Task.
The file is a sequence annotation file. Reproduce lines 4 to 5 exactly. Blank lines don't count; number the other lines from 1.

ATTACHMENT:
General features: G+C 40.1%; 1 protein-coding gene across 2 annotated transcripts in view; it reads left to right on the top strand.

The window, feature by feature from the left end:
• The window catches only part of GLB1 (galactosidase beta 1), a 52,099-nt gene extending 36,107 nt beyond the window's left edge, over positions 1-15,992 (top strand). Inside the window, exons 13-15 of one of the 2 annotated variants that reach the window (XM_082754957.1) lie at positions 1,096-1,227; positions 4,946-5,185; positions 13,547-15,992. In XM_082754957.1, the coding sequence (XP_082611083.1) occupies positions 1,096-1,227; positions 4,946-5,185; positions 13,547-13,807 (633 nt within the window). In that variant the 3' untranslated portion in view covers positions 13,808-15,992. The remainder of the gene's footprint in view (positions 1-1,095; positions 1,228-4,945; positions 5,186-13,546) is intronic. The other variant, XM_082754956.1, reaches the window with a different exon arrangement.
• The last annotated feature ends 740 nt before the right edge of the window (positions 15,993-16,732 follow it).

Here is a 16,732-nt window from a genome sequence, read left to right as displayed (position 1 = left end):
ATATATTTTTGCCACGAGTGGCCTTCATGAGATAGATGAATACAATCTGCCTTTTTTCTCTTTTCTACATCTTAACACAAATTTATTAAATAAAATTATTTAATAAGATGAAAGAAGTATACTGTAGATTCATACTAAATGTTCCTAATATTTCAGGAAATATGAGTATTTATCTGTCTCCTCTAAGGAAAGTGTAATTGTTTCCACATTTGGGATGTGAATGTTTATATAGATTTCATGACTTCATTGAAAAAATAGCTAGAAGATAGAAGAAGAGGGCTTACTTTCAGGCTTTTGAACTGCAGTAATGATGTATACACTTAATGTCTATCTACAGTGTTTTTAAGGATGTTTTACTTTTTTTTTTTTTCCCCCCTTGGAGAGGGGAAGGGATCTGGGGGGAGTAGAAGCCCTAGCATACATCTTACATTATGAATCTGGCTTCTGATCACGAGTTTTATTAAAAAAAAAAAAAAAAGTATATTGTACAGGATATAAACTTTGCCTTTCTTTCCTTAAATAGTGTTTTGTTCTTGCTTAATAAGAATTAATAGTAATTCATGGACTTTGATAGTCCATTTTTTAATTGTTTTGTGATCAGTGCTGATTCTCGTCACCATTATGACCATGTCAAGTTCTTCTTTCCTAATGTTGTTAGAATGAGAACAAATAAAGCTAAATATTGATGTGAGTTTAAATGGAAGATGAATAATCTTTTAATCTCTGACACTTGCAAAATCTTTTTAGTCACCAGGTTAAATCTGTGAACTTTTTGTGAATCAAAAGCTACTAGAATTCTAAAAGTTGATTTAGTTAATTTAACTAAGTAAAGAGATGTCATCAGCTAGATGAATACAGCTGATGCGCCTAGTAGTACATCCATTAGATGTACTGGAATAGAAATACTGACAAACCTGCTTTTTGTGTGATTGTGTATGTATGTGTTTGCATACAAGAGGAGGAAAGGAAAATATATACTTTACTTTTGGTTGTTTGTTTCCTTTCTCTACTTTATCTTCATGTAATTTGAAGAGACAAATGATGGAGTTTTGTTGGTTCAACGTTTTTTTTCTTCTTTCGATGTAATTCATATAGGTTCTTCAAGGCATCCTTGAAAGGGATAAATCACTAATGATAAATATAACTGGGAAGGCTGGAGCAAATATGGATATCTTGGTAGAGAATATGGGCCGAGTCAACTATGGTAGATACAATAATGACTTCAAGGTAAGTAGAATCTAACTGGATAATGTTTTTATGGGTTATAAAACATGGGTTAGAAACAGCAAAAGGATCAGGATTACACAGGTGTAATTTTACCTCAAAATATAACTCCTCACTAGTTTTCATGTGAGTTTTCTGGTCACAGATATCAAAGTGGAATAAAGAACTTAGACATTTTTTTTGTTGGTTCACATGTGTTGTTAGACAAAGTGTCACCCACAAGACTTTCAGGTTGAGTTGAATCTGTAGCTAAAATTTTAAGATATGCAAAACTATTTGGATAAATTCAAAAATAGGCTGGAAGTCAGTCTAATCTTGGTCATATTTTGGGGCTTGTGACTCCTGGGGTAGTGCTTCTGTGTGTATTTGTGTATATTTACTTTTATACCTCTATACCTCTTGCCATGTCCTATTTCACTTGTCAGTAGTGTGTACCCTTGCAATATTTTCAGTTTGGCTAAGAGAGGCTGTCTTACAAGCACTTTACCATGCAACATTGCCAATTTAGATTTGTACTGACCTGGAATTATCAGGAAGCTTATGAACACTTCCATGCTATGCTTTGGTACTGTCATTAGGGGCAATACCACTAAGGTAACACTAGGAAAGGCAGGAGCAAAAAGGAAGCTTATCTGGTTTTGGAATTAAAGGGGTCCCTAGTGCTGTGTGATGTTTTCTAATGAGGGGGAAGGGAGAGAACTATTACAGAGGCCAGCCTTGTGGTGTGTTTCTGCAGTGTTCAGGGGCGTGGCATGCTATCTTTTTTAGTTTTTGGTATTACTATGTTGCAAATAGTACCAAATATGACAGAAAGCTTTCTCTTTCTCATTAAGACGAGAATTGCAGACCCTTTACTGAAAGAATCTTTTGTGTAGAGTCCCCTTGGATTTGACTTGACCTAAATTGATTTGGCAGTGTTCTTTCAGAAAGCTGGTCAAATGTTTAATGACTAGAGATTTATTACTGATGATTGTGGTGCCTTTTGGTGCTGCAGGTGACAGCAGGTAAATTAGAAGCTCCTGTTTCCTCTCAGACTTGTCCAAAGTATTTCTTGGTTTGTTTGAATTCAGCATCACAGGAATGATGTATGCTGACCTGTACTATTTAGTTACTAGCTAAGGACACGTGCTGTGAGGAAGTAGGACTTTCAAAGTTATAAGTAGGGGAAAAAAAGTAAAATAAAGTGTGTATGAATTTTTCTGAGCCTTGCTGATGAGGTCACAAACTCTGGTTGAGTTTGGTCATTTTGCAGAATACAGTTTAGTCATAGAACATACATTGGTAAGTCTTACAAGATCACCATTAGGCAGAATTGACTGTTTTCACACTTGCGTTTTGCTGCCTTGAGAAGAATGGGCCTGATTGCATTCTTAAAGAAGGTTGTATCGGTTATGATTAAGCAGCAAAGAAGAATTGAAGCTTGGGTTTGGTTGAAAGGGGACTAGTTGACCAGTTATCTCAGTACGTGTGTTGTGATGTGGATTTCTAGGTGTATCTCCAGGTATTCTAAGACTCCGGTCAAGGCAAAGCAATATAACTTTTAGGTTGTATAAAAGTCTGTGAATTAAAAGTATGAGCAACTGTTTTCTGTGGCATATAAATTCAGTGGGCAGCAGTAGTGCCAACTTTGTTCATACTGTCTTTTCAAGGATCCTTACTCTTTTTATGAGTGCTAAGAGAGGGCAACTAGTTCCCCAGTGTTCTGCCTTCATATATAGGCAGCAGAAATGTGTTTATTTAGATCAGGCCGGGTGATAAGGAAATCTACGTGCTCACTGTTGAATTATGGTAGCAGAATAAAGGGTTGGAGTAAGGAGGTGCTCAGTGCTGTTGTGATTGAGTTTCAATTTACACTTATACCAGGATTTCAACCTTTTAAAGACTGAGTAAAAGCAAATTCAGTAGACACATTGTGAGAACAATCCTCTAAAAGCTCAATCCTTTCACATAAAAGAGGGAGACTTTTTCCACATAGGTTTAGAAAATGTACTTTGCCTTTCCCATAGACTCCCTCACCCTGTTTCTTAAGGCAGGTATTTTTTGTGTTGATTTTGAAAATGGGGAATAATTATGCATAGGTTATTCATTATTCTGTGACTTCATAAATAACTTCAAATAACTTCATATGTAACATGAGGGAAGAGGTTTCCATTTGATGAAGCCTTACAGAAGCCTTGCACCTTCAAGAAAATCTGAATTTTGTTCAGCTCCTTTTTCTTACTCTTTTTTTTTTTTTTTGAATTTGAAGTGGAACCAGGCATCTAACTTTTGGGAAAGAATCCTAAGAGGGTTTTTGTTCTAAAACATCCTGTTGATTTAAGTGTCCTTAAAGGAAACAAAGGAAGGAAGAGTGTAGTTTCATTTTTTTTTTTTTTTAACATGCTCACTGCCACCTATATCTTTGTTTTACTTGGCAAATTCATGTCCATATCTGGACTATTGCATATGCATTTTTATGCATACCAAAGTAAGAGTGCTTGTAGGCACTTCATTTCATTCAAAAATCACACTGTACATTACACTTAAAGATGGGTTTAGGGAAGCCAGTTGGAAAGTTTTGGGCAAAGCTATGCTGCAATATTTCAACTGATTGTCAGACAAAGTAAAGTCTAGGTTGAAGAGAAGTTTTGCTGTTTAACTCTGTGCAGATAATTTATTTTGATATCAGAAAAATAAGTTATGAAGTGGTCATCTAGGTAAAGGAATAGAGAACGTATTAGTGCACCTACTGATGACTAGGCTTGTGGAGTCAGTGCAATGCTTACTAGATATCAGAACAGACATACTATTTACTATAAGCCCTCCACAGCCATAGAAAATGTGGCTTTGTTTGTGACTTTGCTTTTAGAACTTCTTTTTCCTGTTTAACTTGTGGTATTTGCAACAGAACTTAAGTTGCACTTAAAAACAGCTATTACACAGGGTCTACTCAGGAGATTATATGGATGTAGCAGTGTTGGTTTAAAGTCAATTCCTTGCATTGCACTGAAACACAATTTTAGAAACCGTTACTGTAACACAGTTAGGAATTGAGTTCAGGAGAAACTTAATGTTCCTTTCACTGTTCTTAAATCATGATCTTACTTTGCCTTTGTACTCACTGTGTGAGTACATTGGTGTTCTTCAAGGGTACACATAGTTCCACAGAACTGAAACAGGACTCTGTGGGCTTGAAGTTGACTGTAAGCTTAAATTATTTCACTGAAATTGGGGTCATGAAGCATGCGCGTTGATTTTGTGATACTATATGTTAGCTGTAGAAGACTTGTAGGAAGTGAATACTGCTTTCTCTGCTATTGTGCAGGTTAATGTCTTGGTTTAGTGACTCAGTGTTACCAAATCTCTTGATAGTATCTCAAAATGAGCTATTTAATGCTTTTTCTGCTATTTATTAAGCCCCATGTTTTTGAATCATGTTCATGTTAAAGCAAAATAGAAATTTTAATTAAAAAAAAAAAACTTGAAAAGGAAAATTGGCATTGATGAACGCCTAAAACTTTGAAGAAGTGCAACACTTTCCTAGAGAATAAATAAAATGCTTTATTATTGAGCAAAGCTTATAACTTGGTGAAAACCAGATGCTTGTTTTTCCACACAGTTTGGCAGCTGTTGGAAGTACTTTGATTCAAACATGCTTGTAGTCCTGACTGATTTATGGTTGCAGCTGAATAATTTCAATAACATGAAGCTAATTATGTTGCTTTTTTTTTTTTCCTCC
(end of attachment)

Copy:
• The last annotated feature ends 740 nt before the right edge of the window (positions 15,993-16,732 follow it).

Here is a 16,732-nt window from a genome sequence, read left to right as displayed (position 1 = left end):